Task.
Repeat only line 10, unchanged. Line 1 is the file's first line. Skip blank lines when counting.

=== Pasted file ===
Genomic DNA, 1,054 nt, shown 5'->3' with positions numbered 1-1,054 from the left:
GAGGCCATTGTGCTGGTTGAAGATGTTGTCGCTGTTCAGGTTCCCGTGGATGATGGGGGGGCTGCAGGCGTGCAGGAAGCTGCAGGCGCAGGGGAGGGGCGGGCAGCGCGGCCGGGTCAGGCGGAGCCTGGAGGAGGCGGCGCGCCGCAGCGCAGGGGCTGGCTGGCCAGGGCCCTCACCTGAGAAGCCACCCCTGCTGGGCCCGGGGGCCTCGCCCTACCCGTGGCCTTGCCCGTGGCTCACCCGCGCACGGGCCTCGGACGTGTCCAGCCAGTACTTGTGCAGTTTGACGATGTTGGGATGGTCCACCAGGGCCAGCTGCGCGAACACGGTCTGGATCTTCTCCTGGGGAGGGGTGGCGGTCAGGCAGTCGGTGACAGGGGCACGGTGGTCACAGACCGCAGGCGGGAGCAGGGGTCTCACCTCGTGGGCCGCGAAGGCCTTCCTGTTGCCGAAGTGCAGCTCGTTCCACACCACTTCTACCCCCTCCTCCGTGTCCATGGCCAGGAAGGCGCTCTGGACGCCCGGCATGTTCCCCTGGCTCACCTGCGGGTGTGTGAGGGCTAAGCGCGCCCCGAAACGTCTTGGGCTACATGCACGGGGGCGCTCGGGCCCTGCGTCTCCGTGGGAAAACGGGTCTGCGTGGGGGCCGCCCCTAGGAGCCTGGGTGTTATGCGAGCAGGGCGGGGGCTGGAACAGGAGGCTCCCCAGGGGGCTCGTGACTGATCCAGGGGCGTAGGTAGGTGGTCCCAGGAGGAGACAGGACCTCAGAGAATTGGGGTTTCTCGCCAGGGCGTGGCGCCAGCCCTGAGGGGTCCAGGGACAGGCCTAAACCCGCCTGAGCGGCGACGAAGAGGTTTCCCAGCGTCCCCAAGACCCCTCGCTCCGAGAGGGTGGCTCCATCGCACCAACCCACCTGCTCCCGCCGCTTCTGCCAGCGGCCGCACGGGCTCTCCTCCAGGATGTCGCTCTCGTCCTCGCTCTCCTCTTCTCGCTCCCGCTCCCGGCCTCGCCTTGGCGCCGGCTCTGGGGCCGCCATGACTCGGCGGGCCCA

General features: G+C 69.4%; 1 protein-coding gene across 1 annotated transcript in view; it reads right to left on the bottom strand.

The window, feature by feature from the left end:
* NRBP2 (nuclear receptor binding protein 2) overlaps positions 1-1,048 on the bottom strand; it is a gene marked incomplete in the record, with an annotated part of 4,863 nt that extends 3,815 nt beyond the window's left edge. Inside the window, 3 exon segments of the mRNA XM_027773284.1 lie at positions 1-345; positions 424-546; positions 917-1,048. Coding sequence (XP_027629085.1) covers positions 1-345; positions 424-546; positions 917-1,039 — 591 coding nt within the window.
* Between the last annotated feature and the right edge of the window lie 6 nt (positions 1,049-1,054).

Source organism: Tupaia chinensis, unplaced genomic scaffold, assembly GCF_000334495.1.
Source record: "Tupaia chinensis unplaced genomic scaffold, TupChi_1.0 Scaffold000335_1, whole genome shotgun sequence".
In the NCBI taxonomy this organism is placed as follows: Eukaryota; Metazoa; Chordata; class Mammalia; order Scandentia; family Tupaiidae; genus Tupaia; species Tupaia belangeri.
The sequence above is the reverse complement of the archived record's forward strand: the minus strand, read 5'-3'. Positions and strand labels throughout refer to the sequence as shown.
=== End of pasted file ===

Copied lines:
The sequence above is the reverse complement of the archived record's forward strand: the minus strand, read 5'-3'. Positions and strand labels throughout refer to the sequence as shown.